Parents play a vital role in Burr and Burton's athletic program. Parents should leave the officiating to the officials, the coaching to the coaches, the playing to the players, and focus on the life lessons young people take away from sports. Nobody else can do this job the way that parents can.
Parents should help athletes prepare for competition with proper rest, nutrition, hydration, and emotional support. Burr and Burton's training rules are an important first step in helping athletes achieve their potential, but parents can go much further in providing a winning lifestyle. Talk to your child’s coach for more information about proper preparation for competition.
Throughout the season, but especially after games, talk to your son or daughter to make sure they are taking away the appropriate life lessons from their experience. Winning and losing athletic contests are not inherently positive or negative experiences -- use them as opportunities to build your teenager into the kind of adult you want them to be.
Adversity in athletics provides students the perfect opportunity to learn a number of important lessons. If you clear the path, some of those lessons are lost. Give them the support they need to develop appropriate strategies so that they will be better equipped to handle real adversity in life.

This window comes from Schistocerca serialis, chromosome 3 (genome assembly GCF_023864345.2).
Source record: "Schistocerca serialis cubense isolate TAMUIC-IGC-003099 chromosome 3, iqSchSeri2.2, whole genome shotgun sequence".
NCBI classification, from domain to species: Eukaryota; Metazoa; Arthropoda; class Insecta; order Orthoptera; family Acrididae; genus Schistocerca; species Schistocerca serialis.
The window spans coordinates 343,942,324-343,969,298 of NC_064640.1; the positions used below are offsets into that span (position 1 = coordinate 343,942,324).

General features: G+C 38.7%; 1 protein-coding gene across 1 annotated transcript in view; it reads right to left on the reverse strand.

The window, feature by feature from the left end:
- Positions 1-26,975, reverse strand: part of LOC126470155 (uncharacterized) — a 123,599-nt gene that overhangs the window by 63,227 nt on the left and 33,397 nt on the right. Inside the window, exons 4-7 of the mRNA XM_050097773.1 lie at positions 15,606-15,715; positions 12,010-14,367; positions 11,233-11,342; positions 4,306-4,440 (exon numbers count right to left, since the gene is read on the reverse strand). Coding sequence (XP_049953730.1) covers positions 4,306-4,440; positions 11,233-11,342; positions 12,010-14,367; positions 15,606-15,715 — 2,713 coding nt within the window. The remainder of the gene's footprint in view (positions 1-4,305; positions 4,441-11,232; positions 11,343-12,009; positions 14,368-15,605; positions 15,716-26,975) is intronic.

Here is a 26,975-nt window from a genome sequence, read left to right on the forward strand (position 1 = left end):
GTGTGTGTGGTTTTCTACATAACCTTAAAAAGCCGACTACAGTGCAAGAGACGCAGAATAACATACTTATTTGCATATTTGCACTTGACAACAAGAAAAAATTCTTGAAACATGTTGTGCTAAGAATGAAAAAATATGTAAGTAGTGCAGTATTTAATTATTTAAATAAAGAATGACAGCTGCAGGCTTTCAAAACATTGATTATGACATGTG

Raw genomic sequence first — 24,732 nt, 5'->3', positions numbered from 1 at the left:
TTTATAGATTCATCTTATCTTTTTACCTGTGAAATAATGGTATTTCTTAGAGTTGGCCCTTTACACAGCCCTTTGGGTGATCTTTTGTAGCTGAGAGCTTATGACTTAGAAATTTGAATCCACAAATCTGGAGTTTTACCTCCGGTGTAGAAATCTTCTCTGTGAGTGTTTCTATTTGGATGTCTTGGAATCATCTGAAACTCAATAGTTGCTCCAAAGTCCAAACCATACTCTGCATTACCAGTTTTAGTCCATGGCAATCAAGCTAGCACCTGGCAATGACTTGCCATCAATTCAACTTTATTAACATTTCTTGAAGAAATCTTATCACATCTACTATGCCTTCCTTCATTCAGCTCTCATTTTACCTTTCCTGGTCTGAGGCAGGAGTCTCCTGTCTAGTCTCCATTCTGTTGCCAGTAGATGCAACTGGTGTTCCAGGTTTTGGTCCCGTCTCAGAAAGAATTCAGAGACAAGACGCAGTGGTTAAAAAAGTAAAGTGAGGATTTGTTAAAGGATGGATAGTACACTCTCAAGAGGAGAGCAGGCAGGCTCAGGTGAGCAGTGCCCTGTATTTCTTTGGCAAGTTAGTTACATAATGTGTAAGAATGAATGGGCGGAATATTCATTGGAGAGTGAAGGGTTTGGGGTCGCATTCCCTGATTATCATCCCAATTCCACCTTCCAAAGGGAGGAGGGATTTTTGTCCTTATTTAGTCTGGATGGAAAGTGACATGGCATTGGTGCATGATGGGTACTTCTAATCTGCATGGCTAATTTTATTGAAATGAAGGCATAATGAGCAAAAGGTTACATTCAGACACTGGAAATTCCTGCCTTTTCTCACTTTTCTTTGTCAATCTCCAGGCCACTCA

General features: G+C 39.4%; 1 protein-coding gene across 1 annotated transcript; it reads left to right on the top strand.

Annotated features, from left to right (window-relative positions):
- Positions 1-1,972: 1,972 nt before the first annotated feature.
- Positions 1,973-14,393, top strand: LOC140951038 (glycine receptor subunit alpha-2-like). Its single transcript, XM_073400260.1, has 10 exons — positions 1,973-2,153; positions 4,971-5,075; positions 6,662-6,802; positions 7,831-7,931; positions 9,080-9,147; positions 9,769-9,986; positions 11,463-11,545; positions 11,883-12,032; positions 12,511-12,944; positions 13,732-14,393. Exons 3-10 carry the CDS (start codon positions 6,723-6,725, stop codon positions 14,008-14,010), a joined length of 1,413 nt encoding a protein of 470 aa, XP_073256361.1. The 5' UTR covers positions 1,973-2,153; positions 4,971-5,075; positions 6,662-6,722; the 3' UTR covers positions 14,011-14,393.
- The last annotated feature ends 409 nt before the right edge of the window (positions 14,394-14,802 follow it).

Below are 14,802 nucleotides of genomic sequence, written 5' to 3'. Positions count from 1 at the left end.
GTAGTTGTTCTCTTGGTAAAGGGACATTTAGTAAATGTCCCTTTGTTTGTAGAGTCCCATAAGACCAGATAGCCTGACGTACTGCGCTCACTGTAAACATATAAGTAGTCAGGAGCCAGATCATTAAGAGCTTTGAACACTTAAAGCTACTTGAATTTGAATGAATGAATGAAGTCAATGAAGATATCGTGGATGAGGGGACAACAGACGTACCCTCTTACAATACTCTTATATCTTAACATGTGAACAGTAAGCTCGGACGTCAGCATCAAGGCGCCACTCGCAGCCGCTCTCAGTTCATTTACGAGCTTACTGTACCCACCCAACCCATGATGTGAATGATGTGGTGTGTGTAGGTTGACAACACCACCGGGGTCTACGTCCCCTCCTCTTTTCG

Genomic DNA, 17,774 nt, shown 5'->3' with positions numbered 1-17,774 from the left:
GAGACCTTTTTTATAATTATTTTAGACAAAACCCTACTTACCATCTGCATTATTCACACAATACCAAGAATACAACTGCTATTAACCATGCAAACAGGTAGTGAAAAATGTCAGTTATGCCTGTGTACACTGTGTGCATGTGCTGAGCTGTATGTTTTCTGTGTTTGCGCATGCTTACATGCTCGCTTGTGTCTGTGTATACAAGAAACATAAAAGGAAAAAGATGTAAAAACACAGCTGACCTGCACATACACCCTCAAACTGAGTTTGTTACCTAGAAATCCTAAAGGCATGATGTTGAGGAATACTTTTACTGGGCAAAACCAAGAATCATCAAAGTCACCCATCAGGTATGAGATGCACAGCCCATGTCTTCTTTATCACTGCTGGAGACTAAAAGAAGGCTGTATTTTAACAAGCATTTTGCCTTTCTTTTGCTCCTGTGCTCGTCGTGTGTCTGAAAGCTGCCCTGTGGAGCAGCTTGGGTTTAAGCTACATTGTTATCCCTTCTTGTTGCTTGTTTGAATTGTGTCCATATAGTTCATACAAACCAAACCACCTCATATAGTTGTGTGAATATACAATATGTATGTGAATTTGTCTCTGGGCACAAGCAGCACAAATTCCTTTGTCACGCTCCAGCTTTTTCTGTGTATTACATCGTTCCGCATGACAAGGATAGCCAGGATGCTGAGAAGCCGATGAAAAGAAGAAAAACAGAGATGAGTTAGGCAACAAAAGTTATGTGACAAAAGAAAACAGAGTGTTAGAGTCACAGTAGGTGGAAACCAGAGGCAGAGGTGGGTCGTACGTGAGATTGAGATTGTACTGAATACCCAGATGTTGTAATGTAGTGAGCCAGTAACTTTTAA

An athletic contest is a classroom where young people are being tested in a very public way. Respect the situation and model positive sportsmanship.
During games, cheer loudly for your athlete and their teammates. There will be difficult moments during the competition and your presence on the sideline and your vocal support will give your athlete a boost to perform at their best. Allow them freedom to do their job without micromanaging their work. It is confusing for an athlete to receive instruction from multiple sources during a contest. Give them the chance to execute the game plan they have worked on in practice without interference.
Allow the officials to do their job without comments from you. This is their place of business. Spectators have no place interacting with officials other than to thank them for their time. Throughout the state, in all sports, there are far too few people willing to become officials. Appreciate the ones we have and if you are truly knowledgeable about the rules of the game, please consider joining the profession.
After a game, tell your athlete how much you love watching them play. Let the athlete steer any conversation about the experience by asking open-ended questions. If you have advice to share, ask them if they are ready for it and respect their answer. Sometimes they just want to share their thoughts and feelings.
As parents of teenagers, you already know how quickly time flies. Enjoy the remainder of your son or daughter’s athletic career. Use it to grow closer and to teach life lessons.